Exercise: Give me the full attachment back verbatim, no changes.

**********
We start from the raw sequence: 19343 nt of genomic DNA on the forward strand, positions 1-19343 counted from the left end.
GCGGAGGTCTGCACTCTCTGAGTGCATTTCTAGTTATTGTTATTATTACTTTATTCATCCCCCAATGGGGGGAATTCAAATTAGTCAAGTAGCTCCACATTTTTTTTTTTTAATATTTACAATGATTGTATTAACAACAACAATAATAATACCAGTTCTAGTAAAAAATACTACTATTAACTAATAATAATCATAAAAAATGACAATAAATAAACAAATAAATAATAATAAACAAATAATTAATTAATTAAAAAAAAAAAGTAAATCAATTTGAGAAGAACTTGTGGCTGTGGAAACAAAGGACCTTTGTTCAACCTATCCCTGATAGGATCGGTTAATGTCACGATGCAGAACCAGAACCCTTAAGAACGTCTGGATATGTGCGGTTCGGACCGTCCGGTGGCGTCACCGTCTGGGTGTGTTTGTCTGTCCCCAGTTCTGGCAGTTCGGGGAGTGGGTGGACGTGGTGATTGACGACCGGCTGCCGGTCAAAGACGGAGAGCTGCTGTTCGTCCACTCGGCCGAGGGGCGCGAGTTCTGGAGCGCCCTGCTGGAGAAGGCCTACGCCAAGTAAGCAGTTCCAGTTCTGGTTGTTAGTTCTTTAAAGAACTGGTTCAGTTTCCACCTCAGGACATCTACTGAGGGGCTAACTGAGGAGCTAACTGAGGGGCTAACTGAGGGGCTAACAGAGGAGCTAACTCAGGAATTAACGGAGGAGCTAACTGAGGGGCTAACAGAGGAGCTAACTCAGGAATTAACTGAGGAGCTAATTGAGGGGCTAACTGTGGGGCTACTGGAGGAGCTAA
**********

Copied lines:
We start from the raw sequence: 19343 nt of genomic DNA on the forward strand, positions 1-19343 counted from the left end.
GCGGAGGTCTGCACTCTCTGAGTGCATTTCTAGTTATTGTTATTATTACTTTATTCATCCCCCAATGGGGGGAATTCAAATTAGTCAAGTAGCTCCACATTTTTTTTTTTTAATATTTACAATGATTGTATTAACAACAACAATAATAATACCAGTTCTAGTAAAAAATACTACTATTAACTAATAATAATCATAAAAAATGACAATAAATAAACAAATAAATAATAATAAACAAATAATTAATTAATTAAAAAAAAAAAGTAAATCAATTTGAGAAGAACTTGTGGCTGTGGAAACAAAGGACCTTTGTTCAACCTATCCCTGATAGGATCGGTTAATGTCACGATGCAGAACCAGAACCCTTAAGAACGTCTGGATATGTGCGGTTCGGACCGTCCGGTGGCGTCACCGTCTGGGTGTGTTTGTCTGTCCCCAGTTCTGGCAGTTCGGGGAGTGGGTGGACGTGGTGATTGACGACCGGCTGCCGGTCAAAGACGGAGAGCTGCTGTTCGTCCACTCGGCCGAGGGGCGCGAGTTCTGGAGCGCCCTGCTGGAGAAGGCCTACGCCAAGTAAGCAGTTCCAGTTCTGGTTGTTAGTTCTTTAAAGAACTGGTTCAGTTTCCACCTCAGGACATCTACTGAGGGGCTAACTGAGGAGCTAACTGAGGGGCTAACTGAGGGGCTAACAGAGGAGCTAACTCAGGAATTAACGGAGGAGCTAACTGAGGGGCTAACAGAGGAGCTAACTCAGGAATTAACTGAGGAGCTAATTGAGGGGCTAACTGTGGGGCTACTGGAGGAGCTAA